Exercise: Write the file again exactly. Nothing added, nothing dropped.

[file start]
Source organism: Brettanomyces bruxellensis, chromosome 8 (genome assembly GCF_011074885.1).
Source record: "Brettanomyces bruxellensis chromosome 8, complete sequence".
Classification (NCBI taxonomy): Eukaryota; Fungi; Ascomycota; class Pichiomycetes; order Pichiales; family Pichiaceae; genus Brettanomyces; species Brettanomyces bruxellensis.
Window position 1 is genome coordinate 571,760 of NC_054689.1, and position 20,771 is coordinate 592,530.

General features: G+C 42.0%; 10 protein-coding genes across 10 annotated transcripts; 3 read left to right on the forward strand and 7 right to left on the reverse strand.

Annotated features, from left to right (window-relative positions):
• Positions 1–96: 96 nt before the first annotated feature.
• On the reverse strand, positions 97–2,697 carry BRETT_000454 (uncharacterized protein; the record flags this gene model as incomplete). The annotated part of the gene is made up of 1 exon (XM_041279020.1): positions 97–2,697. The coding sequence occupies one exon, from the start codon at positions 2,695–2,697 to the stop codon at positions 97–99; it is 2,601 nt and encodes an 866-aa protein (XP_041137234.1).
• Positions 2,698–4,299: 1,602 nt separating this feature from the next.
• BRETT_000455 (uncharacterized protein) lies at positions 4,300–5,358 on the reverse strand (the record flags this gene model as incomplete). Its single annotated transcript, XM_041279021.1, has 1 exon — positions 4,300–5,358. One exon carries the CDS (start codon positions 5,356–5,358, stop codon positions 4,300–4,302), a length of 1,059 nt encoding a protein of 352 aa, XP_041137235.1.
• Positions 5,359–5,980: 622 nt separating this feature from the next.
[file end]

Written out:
Source organism: Brettanomyces bruxellensis, chromosome 8 (genome assembly GCF_011074885.1).
Source record: "Brettanomyces bruxellensis chromosome 8, complete sequence".
Classification (NCBI taxonomy): Eukaryota; Fungi; Ascomycota; class Pichiomycetes; order Pichiales; family Pichiaceae; genus Brettanomyces; species Brettanomyces bruxellensis.
Window position 1 is genome coordinate 571,760 of NC_054689.1, and position 20,771 is coordinate 592,530.

General features: G+C 42.0%; 10 protein-coding genes across 10 annotated transcripts; 3 read left to right on the forward strand and 7 right to left on the reverse strand.

Annotated features, from left to right (window-relative positions):
• Positions 1–96: 96 nt before the first annotated feature.
• On the reverse strand, positions 97–2,697 carry BRETT_000454 (uncharacterized protein; the record flags this gene model as incomplete). The annotated part of the gene is made up of 1 exon (XM_041279020.1): positions 97–2,697. The coding sequence occupies one exon, from the start codon at positions 2,695–2,697 to the stop codon at positions 97–99; it is 2,601 nt and encodes an 866-aa protein (XP_041137234.1).
• Positions 2,698–4,299: 1,602 nt separating this feature from the next.
• BRETT_000455 (uncharacterized protein) lies at positions 4,300–5,358 on the reverse strand (the record flags this gene model as incomplete). Its single annotated transcript, XM_041279021.1, has 1 exon — positions 4,300–5,358. One exon carries the CDS (start codon positions 5,356–5,358, stop codon positions 4,300–4,302), a length of 1,059 nt encoding a protein of 352 aa, XP_041137235.1.
• Positions 5,359–5,980: 622 nt separating this feature from the next.